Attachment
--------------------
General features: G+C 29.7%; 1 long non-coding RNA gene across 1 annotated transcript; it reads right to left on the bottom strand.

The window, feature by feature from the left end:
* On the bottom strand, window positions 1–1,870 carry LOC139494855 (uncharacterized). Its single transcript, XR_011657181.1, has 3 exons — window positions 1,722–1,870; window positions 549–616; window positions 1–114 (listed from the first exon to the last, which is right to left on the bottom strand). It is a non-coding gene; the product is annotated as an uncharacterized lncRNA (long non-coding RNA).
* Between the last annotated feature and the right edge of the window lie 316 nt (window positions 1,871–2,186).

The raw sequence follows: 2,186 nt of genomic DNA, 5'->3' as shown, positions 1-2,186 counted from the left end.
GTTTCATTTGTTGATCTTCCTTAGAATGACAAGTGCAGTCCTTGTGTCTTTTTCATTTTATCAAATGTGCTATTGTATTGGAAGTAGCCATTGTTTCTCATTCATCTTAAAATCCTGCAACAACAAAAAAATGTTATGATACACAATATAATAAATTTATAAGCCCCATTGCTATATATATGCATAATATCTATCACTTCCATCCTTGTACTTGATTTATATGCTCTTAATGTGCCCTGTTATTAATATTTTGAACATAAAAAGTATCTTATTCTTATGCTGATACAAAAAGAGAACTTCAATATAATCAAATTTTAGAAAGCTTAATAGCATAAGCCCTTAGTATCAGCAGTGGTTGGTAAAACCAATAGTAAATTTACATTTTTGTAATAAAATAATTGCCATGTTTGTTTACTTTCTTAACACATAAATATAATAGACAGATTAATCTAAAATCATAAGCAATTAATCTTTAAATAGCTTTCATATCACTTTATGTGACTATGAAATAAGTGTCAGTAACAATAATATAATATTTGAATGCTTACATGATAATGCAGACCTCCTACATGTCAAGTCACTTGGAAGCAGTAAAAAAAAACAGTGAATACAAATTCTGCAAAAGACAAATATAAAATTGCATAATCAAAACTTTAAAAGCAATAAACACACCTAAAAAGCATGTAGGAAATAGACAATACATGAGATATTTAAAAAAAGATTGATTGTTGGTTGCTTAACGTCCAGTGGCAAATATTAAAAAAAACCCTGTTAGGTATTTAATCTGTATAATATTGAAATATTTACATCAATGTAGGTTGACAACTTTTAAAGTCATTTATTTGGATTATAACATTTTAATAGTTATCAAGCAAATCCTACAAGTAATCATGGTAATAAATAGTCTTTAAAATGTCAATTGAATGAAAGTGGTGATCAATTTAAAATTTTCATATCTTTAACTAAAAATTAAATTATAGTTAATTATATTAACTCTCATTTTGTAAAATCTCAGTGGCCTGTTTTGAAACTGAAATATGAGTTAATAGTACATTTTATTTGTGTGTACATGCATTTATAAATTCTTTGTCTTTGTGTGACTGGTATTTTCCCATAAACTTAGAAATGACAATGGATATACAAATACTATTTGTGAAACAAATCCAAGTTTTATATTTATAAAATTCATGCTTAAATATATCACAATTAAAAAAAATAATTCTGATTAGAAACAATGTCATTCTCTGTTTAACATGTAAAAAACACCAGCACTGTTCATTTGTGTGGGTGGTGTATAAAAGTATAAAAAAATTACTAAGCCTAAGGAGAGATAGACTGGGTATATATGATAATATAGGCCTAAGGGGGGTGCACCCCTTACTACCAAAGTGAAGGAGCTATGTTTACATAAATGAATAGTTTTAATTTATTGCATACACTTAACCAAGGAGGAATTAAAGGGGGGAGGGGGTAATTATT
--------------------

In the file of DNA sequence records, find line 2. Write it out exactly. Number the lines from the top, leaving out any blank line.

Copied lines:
The window, feature by feature from the left end: